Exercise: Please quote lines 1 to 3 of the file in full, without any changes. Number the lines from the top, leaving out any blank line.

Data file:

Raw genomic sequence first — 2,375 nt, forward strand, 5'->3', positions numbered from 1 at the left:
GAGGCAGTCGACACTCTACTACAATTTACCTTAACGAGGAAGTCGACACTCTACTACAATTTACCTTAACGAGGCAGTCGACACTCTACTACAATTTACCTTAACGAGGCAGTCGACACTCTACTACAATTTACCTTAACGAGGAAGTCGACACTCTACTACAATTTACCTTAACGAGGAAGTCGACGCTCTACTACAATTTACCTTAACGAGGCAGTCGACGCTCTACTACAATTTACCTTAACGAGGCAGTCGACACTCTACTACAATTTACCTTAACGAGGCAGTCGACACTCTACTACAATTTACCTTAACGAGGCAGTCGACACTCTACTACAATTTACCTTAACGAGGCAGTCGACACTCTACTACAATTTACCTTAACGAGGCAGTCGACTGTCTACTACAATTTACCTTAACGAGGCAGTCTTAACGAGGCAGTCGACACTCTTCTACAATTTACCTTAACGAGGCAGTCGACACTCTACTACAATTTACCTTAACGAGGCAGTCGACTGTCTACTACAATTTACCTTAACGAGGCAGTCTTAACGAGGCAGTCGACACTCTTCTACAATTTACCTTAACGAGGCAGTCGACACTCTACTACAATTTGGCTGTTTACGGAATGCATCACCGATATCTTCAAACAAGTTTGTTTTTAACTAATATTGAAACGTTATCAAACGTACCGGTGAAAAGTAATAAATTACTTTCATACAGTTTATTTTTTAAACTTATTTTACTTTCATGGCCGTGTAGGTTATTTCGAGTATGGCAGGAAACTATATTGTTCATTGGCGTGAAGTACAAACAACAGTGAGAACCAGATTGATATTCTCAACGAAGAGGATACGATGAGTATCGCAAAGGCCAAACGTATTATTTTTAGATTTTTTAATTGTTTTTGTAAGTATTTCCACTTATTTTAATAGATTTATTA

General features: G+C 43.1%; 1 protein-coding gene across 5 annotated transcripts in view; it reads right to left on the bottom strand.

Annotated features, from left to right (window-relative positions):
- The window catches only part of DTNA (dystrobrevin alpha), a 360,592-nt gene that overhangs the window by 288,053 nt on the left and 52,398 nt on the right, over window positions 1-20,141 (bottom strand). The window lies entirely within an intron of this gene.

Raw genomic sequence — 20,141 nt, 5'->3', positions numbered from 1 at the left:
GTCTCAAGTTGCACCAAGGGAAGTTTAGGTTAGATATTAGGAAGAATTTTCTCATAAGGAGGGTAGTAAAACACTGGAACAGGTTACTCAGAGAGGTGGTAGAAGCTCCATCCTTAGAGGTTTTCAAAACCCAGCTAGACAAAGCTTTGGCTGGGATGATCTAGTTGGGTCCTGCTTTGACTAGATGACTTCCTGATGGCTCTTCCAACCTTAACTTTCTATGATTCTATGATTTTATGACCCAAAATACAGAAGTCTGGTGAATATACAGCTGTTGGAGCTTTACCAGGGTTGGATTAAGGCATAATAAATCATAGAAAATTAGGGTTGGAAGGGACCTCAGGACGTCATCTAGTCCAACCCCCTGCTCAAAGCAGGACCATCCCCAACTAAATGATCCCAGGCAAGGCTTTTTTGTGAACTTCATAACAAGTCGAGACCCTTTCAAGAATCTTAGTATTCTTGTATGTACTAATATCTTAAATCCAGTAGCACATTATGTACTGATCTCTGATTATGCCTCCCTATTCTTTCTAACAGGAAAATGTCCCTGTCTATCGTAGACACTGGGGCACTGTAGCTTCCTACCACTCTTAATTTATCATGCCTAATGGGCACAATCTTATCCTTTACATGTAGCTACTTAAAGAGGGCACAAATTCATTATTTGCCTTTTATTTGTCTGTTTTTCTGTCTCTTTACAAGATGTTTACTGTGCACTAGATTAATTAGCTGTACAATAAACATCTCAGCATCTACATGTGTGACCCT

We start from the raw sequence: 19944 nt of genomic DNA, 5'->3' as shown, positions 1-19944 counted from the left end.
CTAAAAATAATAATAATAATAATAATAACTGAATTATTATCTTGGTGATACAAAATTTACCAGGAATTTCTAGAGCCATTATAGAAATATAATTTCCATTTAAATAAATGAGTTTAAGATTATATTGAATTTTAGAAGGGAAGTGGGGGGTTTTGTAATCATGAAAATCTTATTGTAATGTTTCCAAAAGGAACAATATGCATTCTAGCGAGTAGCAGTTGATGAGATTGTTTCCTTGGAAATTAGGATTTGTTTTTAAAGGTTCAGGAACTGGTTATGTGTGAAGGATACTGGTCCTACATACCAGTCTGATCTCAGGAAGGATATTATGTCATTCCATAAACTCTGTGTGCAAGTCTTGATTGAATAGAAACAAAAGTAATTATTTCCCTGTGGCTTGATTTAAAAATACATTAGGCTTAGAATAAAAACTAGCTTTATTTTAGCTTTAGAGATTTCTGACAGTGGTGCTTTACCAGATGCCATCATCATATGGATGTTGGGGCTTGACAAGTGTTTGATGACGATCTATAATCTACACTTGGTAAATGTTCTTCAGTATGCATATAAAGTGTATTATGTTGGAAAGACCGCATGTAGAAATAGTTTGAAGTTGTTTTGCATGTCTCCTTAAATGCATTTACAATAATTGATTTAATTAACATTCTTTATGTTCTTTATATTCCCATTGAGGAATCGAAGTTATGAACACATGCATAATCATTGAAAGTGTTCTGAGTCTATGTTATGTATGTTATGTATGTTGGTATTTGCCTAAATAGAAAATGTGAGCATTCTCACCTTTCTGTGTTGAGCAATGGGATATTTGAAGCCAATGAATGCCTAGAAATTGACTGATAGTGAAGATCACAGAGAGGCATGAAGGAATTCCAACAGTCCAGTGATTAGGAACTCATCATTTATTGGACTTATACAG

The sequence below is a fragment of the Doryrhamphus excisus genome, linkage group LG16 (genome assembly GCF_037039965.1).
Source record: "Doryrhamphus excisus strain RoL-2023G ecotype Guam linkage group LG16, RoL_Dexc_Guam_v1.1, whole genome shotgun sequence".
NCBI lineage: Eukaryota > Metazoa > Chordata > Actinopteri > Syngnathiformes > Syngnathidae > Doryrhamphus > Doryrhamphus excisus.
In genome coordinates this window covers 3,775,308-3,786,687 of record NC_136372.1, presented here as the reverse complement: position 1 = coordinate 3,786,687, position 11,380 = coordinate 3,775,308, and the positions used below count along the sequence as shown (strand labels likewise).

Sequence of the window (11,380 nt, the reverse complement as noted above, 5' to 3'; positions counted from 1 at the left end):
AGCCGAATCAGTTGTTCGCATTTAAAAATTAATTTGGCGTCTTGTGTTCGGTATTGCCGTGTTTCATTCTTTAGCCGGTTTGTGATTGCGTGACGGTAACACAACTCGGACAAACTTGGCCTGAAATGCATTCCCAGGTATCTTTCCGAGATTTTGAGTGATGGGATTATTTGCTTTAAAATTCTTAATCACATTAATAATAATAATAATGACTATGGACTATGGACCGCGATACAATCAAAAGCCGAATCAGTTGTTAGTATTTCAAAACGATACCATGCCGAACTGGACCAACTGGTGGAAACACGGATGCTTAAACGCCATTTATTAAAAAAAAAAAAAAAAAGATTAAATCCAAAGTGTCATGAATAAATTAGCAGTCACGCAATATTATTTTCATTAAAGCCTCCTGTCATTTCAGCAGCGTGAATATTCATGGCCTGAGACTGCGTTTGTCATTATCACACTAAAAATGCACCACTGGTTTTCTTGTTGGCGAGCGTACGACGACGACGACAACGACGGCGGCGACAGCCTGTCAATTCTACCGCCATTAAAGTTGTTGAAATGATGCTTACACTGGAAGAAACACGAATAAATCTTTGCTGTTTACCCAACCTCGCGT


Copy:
Raw genomic sequence first — 2,375 nt, forward strand, 5'->3', positions numbered from 1 at the left:
GAGGCAGTCGACACTCTACTACAATTTACCTTAACGAGGAAGTCGACACTCTACTACAATTTACCTTAACGAGGCAGTCGACACTCTACTACAATTTACCTTAACGAGGCAGTCGACACTCTACTACAATTTACCTTAACGAGGAAGTCGACACTCTACTACAATTTACCTTAACGAGGAAGTCGACGCTCTACTACAATTTACCTTAACGAGGCAGTCGACGCTCTACTACAATTTACCTTAACGAGGCAGTCGACACTCTACTACAATTTACCTTAACGAGGCAGTCGACACTCTACTACAATTTACCTTAACGAGGCAGTCGACACTCTACTACAATTTACCTTAACGAGGCAGTCGACACTCTACTACAATTTACCTTAACGAGGCAGTCGACTGTCTACTACAATTTACCTTAACGAGGCAGTCTTAACGAGGCAGTCGACACTCTTCTACAATTTACCTTAACGAGGCAGTCGACACTCTACTACAATTTACCTTAACGAGGCAGTCGACTGTCTACTACAATTTACCTTAACGAGGCAGTCTTAACGAGGCAGTCGACACTCTTCTACAATTTACCTTAACGAGGCAGTCGACACTCTACTACAATTTGGCTGTTTACGGAATGCATCACCGATATCTTCAAACAAGTTTGTTTTTAACTAATATTGAAACGTTATCAAACGTACCGGTGAAAAGTAATAAATTACTTTCATACAGTTTATTTTTTAAACTTATTTTACTTTCATGGCCGTGTAGGTTATTTCGAGTATGGCAGGAAACTATATTGTTCATTGGCGTGAAGTACAAACAACAGTGAGAACCAGATTGATATTCTCAACGAAGAGGATACGATGAGTATCGCAAAGGCCAAACGTATTATTTTTAGATTTTTTAATTGTTTTTGTAAGTATTTCCACTTATTTTAATAGATTTATTA

General features: G+C 43.1%; 1 protein-coding gene across 5 annotated transcripts in view; it reads right to left on the bottom strand.